Do you want a perfect chicken breed? One that lays tons of eggs, great temperament, and fairs well in all weather? Then you should take a look at Sussex chickens. These chickens might be the answer to all your prayers. Now we know what you are thinking. That’s impossible. So if you don’t believe us, take a look at the Sussex chickens: pros and cons. You are going to like what you see.
Sussex Chicken Origination
The Sussex are some of the oldest chicken breeds in Britain. That’s right; these chickens originated from the town Sussex as a dual-purpose breed. They soon captivated the world and even showed in zoos. But their breeding is what makes them unique. These chickens have great personalities, fun to watch, and even come in different colors. Keep reading more about the Sussex chickens: pros and cons.
Pros Of Owning Sussex Chickens
We will jump right in and tell you about all the reasons you should get a Sussex chicken. This is the easy part.
So Many Eggs
The Sussex chickens lay on average 180-200 eggs a year. Your Sussex chicken hen might even lay as many as 250 eggs a year. That means you can get five eggs a week, and hot layers will lay an egg a day. You will have so many eggs that you could sell and make a small profit.
So, when can you expect all of these delicious eggs around 20 weeks old. So these hens earn their keep at a young age. And they continue to lay eggs diligently for 3-4 years.
Egg Colors And Size
Sussex chicken eggs are typically light tan eggs, but that isn’t always the case. Sussex chicken eggs are a beautiful cream color. And other color varieties might lay brown eggs, and that’s not even the best part. Your Sussex chickens will give you medium to large eggs almost daily.
Let’s not forget that some people raise their chickens for fresh meat. Sussex roosters can get as large as 9 pounds and hens 7. That right there is a recipe for an excellent dual-purpose bird. If fed a broiler diet, your Sussex chicken meat can be ready as early as four months old. Or as late as eight months if you want to grow them into a large table bird.
People love Sussex chickens because they are great cold-hardy poultry. They don’t mind fridged temperatures or even a little snow. Just as long as you winterize your coop, and keep an eye out for frostbite. Most Sussex chickens even continue to lay eggs throughout the wintertime.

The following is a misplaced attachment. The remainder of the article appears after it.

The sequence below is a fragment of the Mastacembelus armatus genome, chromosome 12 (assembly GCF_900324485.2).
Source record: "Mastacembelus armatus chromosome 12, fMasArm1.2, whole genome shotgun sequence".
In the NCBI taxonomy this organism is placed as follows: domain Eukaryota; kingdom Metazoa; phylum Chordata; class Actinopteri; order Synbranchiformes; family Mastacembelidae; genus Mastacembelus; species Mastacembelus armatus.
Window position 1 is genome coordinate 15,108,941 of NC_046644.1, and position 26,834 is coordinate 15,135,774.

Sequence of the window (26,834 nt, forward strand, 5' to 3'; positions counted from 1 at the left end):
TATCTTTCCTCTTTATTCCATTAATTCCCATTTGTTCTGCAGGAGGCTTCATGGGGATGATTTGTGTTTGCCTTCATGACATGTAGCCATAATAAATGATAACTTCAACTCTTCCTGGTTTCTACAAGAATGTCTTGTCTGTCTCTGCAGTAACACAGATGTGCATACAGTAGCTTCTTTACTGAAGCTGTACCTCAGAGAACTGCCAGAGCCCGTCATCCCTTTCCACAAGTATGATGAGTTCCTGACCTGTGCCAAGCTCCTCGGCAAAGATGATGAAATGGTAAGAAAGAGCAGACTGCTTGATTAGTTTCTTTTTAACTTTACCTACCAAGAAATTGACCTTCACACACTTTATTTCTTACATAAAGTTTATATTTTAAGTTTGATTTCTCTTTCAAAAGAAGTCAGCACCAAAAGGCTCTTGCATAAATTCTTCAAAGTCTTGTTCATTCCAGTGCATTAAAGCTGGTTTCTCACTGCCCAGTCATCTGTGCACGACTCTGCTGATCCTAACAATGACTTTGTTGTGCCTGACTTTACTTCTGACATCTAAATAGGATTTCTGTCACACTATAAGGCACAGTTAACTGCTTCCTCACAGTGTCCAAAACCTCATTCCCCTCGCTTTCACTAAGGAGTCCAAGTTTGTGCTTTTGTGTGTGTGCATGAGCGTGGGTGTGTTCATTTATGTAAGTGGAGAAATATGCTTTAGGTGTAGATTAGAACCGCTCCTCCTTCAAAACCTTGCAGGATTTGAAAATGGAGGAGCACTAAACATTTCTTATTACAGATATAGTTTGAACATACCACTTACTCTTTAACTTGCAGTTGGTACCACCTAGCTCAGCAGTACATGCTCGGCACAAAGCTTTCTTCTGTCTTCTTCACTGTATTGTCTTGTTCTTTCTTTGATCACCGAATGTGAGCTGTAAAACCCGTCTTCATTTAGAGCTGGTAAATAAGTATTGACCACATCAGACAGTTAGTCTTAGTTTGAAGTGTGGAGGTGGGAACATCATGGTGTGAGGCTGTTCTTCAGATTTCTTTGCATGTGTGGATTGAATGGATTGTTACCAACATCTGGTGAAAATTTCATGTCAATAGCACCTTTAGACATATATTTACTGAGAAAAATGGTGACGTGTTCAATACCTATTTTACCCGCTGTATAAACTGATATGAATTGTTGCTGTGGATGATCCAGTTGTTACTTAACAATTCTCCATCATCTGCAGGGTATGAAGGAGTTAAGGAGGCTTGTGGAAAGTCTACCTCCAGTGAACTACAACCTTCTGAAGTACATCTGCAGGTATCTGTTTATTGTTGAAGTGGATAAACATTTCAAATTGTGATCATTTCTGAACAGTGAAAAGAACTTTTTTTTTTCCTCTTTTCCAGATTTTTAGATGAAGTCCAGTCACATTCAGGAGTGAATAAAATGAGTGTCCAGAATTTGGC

Color variations like the Light and Speckled go broody more often than others. But these hens make the most wonderful mothers. If you breed, you won’t have to worry about keeping an incubator ready. Your Sussex chickens will sit on any eggs you give them. And once they hatch, she will look after her chicks without a problem.
Chickens who forage well save you money. Sussex chickens will find most of their food by foraging around the yard. They will eat all the insects and slugs and even any grains they find. So if your hens are getting full in the pastures, you are spending less money on feed. And as a bonus, foraging hens give you that lovely dark orange egg yolk rich in nutrients.
Sussex chickens have the uncanny ability to get away from hawks. Owners swear that these chickens are more aware of what’s going on around them. They have the uncanny ability to get away from predators before it’s too late. Some of this you could attribute to their flying skills and some to their excellent camouflage.
Sussex Chicken Colors
The Speckled Sussex is probably the most well-known color variety for this breed. But did you know there are nine different colors? These include the light, coronation, white, brown, buff, red, silver, and Golden Sussex chicken. Each one is beautiful and can make your flock look amazing. And every color has a unique purpose, like broodiness or larger broilers. You will want a collection of them all.
Last but not least, we come to the Sussex chicken breed temperament. The Sussex chickens are a funny bird to watch. They are active and smart and seem always to find the most amusing things to get into. You will love watching your new chicken TV with a few Sussex in the flock. But what’s more, is that this breed is also one of the friendliest and docile hens you’ll ever meet. Even your kids will enjoy having Sussex chickens as pets.